On March 1 of 2008, Colombian security forces crossed the border into neighboring Ecuador to assault an outpost of armed rebels associated with the FARC, a terrorist groups which has been trying to topple the Colombian government. The operation was a success, as more than two dozen rebels were killed including Raúl Reyes (real name: Luís Edgar Devia Silva), a high-ranking rebel leader thought by many to be second-in-command overall. The Colombians also captured computers with documents that seem to indicate that Venezuela has been actively supporting the FARC. The assault also caused a serious diplomatic incident between Colombia and Ecuador.
The FARC, (Fuerzas Armadas Revolucionarias de Colombia, or "Revolutionary Armed Forces of Colombia") traces its roots to the period of violence in the late 1940's and early 1950's following the death of liberal politician Jorge Eliécer Gaitán and the ensuing riot known as the Bogotazo. They organized as a guerrilla force in the 1960's and have been fighting the Colombian government ever since. They finance their war with drug money and kidnapping. Recently, the government has been increasing operations against the FARC, in part because the father of current president Alvaro Uribe was killed by the FARC in 1983.
In the early morning of Saturday, March 1, Colombian armed forces attacked a FARC camp located just over the border in the Ecuadorian jungle. They attacked first with bombs and rockets, followed by an assault by ground troops. There were no Colombian casualties, whereas the death toll from the rebel camp reached 25, including Raúl Reyes, high-ranking FARC leader and their official spokesman. There were three survivors, all women. Once in control of the camp, the Colombians administered first aid to the survivors and left, taking with them the body of Reyes and some computers and external memory devices. Ecuadorian forces soon arrived on the scene, sent the survivors to hospitals and began the bloody cleanup.
A Diplomatic Incident
The government of Ecuador, led by recently elected leftist president Rafael Correa, immediately and loudly protested. It is common practice around the world for subversive groups to have hideouts across the border in neighboring countries, and Ecuador and Colombia had an agreement which stated that Ecuador would not let the FARC have such bases and Colombia would not carry out operations on Ecuadorian soil. The FARC bases were an open secret, however, and Ecuador had traditionally done little or nothing about them. Ecuador (along with Venezuela and Nicaragua) immediately cut diplomatic relations with Colombia.
Mexicans in the Jungle
There were five Mexican students among the FARC rebels on the day of the attack. Four died, and one, Lucía Morett, was one of the three survivors. Morrett claimed that she and the others came to Ecuador as sort of leftist political tourists. They attended the Second Bolivarian Continental Congress in Quito in February, where they made contacts who offered to take them to a FARC camp. She claims that although they sympathized with the guerrillas, they were there as students learning about South American social issues, not as combatants. Mexico asked for compensation for the families of the killed students, but Colombia refused, instead raising questions of what they were doing there in the first place. Colombian President Alvaro Uribe said to Mexico's Televisa network: "They were not doing humanitarian work. They were not hostages. So why were they there?"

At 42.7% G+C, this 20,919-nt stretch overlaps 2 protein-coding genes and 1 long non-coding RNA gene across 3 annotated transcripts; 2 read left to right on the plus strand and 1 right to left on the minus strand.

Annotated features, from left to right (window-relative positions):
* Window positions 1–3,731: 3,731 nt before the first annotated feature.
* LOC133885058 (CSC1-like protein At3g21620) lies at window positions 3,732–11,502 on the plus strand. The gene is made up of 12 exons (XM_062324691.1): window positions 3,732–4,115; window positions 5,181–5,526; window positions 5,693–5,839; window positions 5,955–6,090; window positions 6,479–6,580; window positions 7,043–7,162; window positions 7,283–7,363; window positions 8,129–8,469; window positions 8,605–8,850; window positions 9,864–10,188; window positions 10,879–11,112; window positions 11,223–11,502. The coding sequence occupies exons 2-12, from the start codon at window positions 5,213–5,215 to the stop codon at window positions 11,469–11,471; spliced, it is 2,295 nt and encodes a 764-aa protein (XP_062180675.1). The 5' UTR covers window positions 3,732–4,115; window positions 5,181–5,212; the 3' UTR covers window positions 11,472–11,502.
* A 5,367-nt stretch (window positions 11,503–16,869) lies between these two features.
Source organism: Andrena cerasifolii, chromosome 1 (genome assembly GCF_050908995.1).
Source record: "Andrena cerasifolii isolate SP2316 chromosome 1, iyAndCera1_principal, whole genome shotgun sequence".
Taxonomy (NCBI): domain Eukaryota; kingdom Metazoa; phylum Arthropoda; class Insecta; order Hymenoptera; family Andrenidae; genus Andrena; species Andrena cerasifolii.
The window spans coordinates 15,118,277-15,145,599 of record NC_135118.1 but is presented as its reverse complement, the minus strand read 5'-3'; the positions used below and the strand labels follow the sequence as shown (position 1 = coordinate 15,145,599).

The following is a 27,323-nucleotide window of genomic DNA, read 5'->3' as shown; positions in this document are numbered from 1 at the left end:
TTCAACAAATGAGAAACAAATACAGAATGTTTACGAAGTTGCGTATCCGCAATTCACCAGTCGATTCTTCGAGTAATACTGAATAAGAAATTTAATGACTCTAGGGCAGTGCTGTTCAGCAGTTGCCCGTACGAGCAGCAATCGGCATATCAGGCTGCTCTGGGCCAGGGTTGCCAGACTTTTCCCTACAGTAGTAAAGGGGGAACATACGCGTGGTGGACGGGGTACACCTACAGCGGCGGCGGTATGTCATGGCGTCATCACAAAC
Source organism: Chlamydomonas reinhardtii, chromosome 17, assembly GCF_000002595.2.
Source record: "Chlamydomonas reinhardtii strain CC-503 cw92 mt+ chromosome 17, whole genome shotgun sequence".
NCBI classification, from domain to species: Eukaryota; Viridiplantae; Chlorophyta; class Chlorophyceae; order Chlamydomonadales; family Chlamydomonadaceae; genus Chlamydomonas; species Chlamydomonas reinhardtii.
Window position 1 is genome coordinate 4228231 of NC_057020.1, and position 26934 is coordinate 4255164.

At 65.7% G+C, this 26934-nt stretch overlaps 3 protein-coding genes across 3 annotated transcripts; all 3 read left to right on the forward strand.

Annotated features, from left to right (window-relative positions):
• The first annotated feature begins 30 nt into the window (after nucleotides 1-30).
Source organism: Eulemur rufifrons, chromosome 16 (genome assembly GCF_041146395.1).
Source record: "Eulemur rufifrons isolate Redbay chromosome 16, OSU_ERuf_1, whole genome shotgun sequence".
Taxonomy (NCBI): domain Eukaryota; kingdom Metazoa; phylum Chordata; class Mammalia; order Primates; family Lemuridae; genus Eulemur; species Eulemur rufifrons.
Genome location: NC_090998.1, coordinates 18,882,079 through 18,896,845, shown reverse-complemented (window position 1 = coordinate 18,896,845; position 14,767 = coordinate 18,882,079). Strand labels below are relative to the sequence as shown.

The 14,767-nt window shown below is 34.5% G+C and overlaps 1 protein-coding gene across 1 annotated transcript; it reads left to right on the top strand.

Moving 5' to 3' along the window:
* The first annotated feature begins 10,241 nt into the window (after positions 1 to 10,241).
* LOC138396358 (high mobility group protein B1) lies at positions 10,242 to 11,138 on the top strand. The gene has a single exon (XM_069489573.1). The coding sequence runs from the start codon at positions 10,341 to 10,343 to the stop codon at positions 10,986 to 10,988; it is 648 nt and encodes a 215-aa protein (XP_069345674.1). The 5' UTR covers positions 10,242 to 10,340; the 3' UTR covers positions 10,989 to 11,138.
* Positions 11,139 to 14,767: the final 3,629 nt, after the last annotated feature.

Once Morett recovered enough to travel, Ecuador cleared her of any charges and allowed her to return to Mexico, where an investigation had been opened into the incident to see if the Mexicans were actively involved the rebels, victims of Colombian violence, or mere spectators as Morett claims. Morett had requested political asylum in Ecuador, as she feared she would be prosecuted for terrorism in Mexico, but her request was denied.
Ties to Venezuela?
By far the most important-and potentially most dangerous-result of the raid was the capture of several computers and memory devices from the rebel camp. An initial report by a Colombian computer forensics team revealed a number of e-mails which seemed to prove that the Hugo Chavez administration in Venezuela was supporting the FARC with weapons and money. According to some of the files, Venezuela offered a "loan" of over $250 million to the FARC, to be repaid when they had taken control of Colombia.
Chavez immediately denied any Venezuelan connection to the rebels, claiming that Colombia had faked the files or planted the computers in an effort to embarrass his administration. After their initial investigation, however, Colombia sent the computers to neutral European police force Interpol for verification. On May 15, Interpol released their report: the computers and files did, indeed, belong to Reyes and were genuine: Colombia had not tampered with them. In Venezuela, Chávez continued to cry foul and deny any involvement with the FARC.
Continued Political Fallout
The incident led to increasingly strained diplomatic relations between Colombia, Venezuela and Ecuador. All three nations redeployed troops to their borders. Many other Latin American leaders, such as President of Mexico Felipe Calderón, have tried to help the three nations work out their problems peacefully, without plunging all of northern South America into war.
Some unlikely countries were indirectly affected by the raid. In 2002, Colombian senator and presidential hopeful Ingrid Betancourt was kidnapped by the FARC, who intended to hold her for ransom. Talks stalled, however, and Betancourt was never released. She was later rescued by Colombian soldiers who tricked the FARC into giving her up.
Tensions between Colombia and Ecuador continued to be high until early 2010, when an energy crisis in Ecuador forced the Ecuadorian government to renew diplomatic ties with Colombia.